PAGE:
Here is a 68 pound dog on a 41″x28″ board.

Another great example of using the climb-board is for greeting guests at the front door. For a while you can set up the climb-board in the position you would like your dog to be in when you answer the door. You then teach your dog to go onto the board before you open the door and the dog won’t get any closer unless you allow it. After the dog has learned what to do over a period of time, you will start to get an automatic response to go up onto the board every time there is a knock on the door. Once this starts happening, you can begin to experiment with not putting the board down and soon your dog will go to the spot and just wait for you to tell them what to do next. I have also had clients put their dog on a climb-board at family gatherings. I have found this works very well when you have a lot of commotion going on such as kids running around or even other dogs. This keeps your dog from charging throughout the house, but gives them a little freedom to choose what position to stay in. Once things have settled down you can either release your dog or transition to a place command. Doing it this way, I have found that the owner and the dog gets less frustrated because the dog doesn’t have to learn all that self-control at once under high distraction. The climb-board is a nice compromise until full self-control is reached at the level of distraction you expect from them.

The climb command doesn’t even have to be on the board once the concept of the command is understood. You can use the landing next to your front door, the table at the vet’s office, the bed of a truck, or a park bench. As long as it has a defined border and is elevated, you are only limited to your imagination.


Here is an 82 pound dog on a 30″x19″ board.

You can get even more technical with the climb-board by manipulating the size of the board and the position which you stand. As you make the board skinnier, the dog has only one option in which to lie down or sit without falling off the board. If you pair this with where you stand in relation to the board every time you give your dog the down or sit command, you create a muscle memory and a dialogue that your dog learns. What you are teaching them is not only to down or sit perfectly straight, but to also to face a desired direction in relationship to you.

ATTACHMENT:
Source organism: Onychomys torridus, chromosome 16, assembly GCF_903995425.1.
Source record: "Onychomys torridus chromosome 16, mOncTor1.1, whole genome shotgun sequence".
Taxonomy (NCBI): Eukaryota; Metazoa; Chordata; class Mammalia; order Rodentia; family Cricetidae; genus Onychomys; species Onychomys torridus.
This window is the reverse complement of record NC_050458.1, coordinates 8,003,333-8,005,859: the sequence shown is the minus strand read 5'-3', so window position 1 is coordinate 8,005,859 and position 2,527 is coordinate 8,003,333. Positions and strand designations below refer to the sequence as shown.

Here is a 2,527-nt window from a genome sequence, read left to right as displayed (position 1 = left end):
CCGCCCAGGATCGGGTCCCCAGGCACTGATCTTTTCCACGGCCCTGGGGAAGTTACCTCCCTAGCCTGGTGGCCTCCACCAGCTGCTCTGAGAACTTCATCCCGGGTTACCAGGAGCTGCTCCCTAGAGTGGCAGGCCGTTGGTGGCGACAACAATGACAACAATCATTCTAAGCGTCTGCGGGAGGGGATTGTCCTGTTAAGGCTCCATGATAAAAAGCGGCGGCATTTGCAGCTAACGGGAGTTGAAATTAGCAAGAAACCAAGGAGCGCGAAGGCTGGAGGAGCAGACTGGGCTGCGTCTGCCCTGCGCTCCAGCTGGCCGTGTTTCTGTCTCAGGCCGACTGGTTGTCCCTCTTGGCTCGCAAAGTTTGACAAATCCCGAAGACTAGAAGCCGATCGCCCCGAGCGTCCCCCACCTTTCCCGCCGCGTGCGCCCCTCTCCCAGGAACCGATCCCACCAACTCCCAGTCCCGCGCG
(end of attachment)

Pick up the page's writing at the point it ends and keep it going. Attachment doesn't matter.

The climb-board is fairly portable so you can take it to the park to train in real world situations. Once again, I have found that this makes a great transition into high distraction environments for both the owner and the dog. It really takes some of the pressure off of both parties because the dog has something familiar it can relate to, even if it is out of context, while it gives the owner added confidence that their dog will listen and be manageable in new environments. And as with any of the uses I have described, the climb-board then can be transitioned out of the scenario and your dog will continue to perform as if they were still on the board.

Thank you for reading,